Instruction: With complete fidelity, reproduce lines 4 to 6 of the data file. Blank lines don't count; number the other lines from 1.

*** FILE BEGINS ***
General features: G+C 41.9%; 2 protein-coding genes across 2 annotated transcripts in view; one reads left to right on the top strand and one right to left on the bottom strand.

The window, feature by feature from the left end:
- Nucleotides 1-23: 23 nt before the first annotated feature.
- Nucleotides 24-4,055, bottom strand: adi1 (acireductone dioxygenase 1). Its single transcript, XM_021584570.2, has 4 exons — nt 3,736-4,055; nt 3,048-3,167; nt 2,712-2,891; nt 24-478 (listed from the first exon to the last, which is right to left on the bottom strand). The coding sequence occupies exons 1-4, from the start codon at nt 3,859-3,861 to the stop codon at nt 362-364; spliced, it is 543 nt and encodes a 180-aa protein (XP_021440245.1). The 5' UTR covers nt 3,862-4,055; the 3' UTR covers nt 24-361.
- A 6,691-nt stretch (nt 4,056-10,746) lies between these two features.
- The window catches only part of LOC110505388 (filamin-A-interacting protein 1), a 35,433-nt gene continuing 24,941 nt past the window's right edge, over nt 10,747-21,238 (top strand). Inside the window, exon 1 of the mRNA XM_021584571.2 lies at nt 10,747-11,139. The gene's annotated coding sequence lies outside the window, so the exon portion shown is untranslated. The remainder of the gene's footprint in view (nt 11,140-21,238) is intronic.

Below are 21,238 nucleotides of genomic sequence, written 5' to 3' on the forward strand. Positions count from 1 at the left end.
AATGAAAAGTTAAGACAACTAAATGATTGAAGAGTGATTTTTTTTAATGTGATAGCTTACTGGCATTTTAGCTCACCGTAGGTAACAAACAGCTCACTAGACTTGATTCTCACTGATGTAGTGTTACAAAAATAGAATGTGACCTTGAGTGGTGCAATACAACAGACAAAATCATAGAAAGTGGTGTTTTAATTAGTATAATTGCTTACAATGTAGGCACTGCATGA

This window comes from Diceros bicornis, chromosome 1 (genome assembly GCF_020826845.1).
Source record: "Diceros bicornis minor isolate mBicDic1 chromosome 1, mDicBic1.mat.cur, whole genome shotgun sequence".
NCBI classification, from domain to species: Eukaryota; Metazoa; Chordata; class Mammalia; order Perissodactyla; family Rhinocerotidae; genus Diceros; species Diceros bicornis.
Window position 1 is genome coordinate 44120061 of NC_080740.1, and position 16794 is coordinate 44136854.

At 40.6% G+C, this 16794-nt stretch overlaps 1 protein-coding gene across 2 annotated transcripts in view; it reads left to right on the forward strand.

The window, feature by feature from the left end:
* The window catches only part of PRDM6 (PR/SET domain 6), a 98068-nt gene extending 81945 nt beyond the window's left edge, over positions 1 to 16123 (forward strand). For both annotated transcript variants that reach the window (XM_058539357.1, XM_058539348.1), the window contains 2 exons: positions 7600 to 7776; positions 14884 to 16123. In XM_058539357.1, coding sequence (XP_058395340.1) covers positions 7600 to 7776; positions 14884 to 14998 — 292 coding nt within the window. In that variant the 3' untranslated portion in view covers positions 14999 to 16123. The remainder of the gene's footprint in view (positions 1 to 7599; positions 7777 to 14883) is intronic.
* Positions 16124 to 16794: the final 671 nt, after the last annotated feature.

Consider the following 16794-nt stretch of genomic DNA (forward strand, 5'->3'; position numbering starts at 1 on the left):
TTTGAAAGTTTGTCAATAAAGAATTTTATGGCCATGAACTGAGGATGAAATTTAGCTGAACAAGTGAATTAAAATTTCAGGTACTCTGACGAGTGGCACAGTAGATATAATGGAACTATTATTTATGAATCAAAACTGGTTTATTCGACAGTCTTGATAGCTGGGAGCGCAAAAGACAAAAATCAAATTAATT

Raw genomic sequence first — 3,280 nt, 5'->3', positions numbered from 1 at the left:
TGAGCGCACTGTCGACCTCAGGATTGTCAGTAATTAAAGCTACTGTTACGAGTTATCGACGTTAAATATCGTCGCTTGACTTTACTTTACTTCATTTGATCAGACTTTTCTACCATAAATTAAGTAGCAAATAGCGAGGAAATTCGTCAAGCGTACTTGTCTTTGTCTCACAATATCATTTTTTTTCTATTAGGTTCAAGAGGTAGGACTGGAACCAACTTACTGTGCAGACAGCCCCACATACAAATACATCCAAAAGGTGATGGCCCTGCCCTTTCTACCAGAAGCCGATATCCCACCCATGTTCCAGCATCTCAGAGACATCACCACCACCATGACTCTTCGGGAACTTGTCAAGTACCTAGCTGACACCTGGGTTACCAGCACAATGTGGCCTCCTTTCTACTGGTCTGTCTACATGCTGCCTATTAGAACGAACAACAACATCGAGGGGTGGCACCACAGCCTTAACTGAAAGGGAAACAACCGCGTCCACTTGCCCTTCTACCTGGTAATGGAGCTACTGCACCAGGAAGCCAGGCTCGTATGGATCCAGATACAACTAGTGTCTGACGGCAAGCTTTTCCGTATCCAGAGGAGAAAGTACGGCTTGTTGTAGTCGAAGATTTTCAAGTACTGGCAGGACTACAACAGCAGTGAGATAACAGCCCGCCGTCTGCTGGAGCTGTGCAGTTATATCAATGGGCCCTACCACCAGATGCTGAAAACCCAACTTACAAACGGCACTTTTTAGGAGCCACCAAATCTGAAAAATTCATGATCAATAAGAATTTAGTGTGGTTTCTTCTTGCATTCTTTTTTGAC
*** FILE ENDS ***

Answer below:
- Nucleotides 24-4,055, bottom strand: adi1 (acireductone dioxygenase 1). Its single transcript, XM_021584570.2, has 4 exons — nt 3,736-4,055; nt 3,048-3,167; nt 2,712-2,891; nt 24-478 (listed from the first exon to the last, which is right to left on the bottom strand). The coding sequence occupies exons 1-4, from the start codon at nt 3,859-3,861 to the stop codon at nt 362-364; spliced, it is 543 nt and encodes a 180-aa protein (XP_021440245.1). The 5' UTR covers nt 3,862-4,055; the 3' UTR covers nt 24-361.
- A 6,691-nt stretch (nt 4,056-10,746) lies between these two features.
- The window catches only part of LOC110505388 (filamin-A-interacting protein 1), a 35,433-nt gene continuing 24,941 nt past the window's right edge, over nt 10,747-21,238 (top strand). Inside the window, exon 1 of the mRNA XM_021584571.2 lies at nt 10,747-11,139. The gene's annotated coding sequence lies outside the window, so the exon portion shown is untranslated. The remainder of the gene's footprint in view (nt 11,140-21,238) is intronic.